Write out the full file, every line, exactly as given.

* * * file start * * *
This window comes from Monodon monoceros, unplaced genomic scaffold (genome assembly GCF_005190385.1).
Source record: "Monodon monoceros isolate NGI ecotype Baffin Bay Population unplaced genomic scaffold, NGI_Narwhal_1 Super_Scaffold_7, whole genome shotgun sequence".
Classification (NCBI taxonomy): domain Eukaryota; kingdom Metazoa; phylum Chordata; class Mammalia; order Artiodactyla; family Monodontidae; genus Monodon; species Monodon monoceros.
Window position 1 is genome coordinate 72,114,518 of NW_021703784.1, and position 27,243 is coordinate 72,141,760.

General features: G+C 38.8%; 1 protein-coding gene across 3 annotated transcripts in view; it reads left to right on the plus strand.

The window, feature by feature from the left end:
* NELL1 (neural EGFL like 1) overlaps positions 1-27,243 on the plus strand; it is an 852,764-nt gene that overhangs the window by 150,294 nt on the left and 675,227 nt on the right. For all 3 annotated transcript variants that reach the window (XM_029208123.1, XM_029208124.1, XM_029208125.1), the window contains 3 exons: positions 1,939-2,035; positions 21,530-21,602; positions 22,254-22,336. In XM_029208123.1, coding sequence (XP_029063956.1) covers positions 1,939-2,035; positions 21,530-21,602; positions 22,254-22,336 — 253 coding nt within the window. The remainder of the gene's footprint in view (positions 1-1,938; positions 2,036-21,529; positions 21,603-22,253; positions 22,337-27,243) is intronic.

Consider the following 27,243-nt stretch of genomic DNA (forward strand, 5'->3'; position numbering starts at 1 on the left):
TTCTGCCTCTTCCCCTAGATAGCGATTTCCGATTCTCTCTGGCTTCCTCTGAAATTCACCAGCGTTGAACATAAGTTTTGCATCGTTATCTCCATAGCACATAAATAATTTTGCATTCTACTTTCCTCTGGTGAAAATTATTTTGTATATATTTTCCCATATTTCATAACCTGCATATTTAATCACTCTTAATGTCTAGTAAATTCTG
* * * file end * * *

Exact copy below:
This window comes from Monodon monoceros, unplaced genomic scaffold (genome assembly GCF_005190385.1).
Source record: "Monodon monoceros isolate NGI ecotype Baffin Bay Population unplaced genomic scaffold, NGI_Narwhal_1 Super_Scaffold_7, whole genome shotgun sequence".
Classification (NCBI taxonomy): domain Eukaryota; kingdom Metazoa; phylum Chordata; class Mammalia; order Artiodactyla; family Monodontidae; genus Monodon; species Monodon monoceros.
Window position 1 is genome coordinate 72,114,518 of NW_021703784.1, and position 27,243 is coordinate 72,141,760.

General features: G+C 38.8%; 1 protein-coding gene across 3 annotated transcripts in view; it reads left to right on the plus strand.

The window, feature by feature from the left end:
* NELL1 (neural EGFL like 1) overlaps positions 1-27,243 on the plus strand; it is an 852,764-nt gene that overhangs the window by 150,294 nt on the left and 675,227 nt on the right. For all 3 annotated transcript variants that reach the window (XM_029208123.1, XM_029208124.1, XM_029208125.1), the window contains 3 exons: positions 1,939-2,035; positions 21,530-21,602; positions 22,254-22,336. In XM_029208123.1, coding sequence (XP_029063956.1) covers positions 1,939-2,035; positions 21,530-21,602; positions 22,254-22,336 — 253 coding nt within the window. The remainder of the gene's footprint in view (positions 1-1,938; positions 2,036-21,529; positions 21,603-22,253; positions 22,337-27,243) is intronic.

Consider the following 27,243-nt stretch of genomic DNA (forward strand, 5'->3'; position numbering starts at 1 on the left):
TTCTGCCTCTTCCCCTAGATAGCGATTTCCGATTCTCTCTGGCTTCCTCTGAAATTCACCAGCGTTGAACATAAGTTTTGCATCGTTATCTCCATAGCACATAAATAATTTTGCATTCTACTTTCCTCTGGTGAAAATTATTTTGTATATATTTTCCCATATTTCATAACCTGCATATTTAATCACTCTTAATGTCTAGTAAATTCTG